Perhaps more importantly, the fund achieves its goal. It outperforms its peers in terms of total return relative to its benchmark -- the Russell 2000 -- but does so without taking the fund's investors through the usual steep ups and downs small-cap stocks tend to make. As the fund family's literature explains, the Janus Henderson Small Cap Value Fund captured 83% of the bullish potential of small-cap value names over the course of the past three years, but only suffered 70% of small-cap value stocks' downside. That's a big part of the reason it's maintained a five-star Morningstar rating for several years now.

Playing it straight, and smart

At the other end of the active/passive management spectrum you'll find the Vanguard Tax-Managed Small-Cap Fund Admiral Shares (NASDAQMUTFUND: VTMSX), an index fund intended to mirror the S&P 600 SmallCap Index, but in a highly tax-advantaged way. To curb the tax liability, the fund's managers may elect to forego certain constituents of the S&P 600, hold some trades after they've been removed from the index by Standard & Poor's, or utilize a means other than outright ownership of a small-cap stock to mimic the makeup of the S&P 600.

It matters little. The fund has almost perfectly reflected the performance of its benchmark since its inception in the late '90s. It's been able to accomplish the unusual feat by keeping its expenses down to a rock-bottom 0.09% of the fund's total assets.

It's an index fund, so owners will never outperform its underlying benchmark. But, that's the point. Owners will also never underperform the benchmark either. It's essentially a philosophical bet on the long-term potential of small-cap companies.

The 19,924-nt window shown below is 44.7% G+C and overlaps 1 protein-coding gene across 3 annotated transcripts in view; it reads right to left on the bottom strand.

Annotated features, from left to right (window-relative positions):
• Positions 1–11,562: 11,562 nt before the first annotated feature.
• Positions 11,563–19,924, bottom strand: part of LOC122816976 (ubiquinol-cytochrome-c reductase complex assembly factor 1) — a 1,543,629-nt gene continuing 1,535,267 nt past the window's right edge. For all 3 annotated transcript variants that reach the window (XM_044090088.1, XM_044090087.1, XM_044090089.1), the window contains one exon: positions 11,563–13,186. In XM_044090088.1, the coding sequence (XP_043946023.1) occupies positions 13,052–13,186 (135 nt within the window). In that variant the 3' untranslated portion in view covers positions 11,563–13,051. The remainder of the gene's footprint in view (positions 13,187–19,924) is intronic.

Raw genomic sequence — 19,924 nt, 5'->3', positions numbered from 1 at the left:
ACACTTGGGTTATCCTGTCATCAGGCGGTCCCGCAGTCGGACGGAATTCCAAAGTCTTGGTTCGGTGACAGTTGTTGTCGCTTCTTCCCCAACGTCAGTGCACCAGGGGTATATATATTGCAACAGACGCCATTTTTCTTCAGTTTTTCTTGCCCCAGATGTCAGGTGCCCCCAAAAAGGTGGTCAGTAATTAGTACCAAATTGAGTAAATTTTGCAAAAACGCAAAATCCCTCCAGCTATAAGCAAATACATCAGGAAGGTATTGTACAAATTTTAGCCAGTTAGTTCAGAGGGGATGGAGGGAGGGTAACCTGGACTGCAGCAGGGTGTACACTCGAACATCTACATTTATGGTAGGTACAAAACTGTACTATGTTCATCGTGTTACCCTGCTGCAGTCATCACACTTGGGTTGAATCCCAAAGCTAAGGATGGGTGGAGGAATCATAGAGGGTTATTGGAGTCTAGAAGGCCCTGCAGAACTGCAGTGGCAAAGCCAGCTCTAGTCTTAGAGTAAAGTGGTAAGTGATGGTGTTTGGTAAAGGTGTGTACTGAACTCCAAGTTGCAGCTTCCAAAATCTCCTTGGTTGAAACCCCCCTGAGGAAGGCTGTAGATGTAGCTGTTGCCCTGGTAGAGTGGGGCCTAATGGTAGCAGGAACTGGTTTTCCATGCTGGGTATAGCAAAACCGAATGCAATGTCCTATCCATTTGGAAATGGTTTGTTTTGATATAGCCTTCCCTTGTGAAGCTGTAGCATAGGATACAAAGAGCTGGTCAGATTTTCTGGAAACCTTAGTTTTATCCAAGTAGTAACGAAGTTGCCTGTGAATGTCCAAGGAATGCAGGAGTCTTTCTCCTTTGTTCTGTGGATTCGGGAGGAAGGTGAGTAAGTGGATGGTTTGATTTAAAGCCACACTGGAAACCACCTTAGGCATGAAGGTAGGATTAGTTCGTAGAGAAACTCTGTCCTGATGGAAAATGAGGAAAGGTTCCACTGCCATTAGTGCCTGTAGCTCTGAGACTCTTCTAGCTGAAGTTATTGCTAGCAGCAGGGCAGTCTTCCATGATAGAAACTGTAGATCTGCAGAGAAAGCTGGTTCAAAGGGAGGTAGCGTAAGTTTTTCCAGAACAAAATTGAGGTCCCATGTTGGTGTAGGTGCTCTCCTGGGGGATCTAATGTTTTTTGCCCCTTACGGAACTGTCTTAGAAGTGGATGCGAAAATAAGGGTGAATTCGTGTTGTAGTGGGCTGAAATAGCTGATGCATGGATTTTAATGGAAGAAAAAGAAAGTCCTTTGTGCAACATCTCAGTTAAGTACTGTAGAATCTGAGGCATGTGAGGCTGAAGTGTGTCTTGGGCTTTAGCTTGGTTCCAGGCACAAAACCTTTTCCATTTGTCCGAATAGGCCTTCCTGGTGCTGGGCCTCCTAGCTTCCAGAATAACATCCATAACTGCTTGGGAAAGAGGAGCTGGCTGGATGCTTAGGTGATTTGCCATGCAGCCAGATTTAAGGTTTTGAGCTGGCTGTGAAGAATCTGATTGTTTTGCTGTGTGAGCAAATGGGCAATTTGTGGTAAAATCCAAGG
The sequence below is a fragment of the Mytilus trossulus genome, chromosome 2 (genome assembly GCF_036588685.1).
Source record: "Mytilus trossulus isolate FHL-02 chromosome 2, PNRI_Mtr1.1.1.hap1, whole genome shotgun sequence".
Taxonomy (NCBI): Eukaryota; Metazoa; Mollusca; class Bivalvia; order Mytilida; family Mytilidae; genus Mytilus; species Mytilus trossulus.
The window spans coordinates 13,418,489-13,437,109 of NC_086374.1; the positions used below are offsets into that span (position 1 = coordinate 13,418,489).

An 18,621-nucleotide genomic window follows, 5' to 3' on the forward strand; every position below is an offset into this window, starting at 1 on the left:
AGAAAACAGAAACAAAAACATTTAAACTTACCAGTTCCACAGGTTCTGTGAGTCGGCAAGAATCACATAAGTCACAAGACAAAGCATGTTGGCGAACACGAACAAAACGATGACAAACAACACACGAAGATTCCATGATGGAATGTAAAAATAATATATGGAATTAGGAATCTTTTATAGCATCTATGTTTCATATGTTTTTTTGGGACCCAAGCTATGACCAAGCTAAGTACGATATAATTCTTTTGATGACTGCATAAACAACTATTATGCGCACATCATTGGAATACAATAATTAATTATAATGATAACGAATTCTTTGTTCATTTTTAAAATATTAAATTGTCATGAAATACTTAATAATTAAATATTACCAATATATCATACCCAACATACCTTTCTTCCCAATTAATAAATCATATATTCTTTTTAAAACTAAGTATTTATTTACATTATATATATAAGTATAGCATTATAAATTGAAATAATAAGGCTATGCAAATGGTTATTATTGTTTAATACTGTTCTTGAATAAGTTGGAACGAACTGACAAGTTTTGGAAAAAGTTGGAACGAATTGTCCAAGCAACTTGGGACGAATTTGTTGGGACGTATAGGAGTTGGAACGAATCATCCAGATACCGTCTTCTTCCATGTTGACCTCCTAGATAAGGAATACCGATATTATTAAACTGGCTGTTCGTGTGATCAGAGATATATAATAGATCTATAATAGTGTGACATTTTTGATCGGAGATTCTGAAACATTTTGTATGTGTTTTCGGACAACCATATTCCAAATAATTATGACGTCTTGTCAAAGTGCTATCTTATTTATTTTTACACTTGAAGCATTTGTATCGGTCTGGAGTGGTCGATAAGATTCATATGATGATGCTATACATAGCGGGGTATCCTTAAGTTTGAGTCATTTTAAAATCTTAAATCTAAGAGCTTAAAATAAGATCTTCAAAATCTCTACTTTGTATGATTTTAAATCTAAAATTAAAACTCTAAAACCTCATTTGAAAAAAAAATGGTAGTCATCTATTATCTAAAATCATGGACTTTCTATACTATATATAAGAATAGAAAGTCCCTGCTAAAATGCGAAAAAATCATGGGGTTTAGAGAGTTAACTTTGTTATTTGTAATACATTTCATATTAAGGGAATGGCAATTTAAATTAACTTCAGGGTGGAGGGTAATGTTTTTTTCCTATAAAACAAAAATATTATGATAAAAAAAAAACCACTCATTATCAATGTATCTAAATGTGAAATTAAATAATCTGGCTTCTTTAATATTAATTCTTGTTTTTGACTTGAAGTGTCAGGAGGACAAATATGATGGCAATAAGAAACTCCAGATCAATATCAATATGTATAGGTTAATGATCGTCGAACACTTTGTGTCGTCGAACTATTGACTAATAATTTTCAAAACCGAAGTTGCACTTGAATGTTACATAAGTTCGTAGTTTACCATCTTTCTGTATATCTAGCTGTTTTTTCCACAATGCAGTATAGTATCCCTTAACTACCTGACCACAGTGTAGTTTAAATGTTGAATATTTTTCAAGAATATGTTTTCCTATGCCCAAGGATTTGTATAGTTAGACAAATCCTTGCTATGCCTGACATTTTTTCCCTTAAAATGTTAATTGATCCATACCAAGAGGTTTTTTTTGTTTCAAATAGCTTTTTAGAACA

Reliable income smoothes out the rough edges

Finally, like every other small-cap fund mentioned here, the Crawford Small Cap Dividend Fund (NASDAQMUTFUND: CDOF.X) is rated as a five-star fund by Morningstar. It's obviously a different kind of holding though, in that it's dividend-minded.

Don't read too much into that nuance. While managers John Crawford and Boris Kuzmin seek out small-cap stocks with a history of earnings and dividend growth, the bulk of the young fund's strong performance still comes from capital appreciation. Its biggest positions presently include auto service chain Monro, footwear company Wolverine World Wide, and water infrastructure outfit Mueller Water Products. They're all fine companies that pay shareholders a little bit of quarterly income, but their primary goal is revenue and profit growth.

Nevertheless, there's an upside to leaning toward companies that at least try to offer shareholders a bit of balance. Like the Janus Henderson Small Cap Value Fund, the Crawford Small Cap Dividend Fund achieves above-average returns but imposes below-average volatility on investors. For perspective, the fund has averaged an annual return of 12.2% since its inception, versus an average annual gain of 10.5% for the Russell 2000.

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John Mackey, CEO of Whole Foods Market, an Amazon subsidiary, is a member of The Motley Fool’s board of directors. James Brumley has no position in any of the stocks mentioned. The Motley Fool owns shares of and recommends Amazon. The Motley Fool recommends Five Below and Insulet. The Motley Fool has a disclosure policy.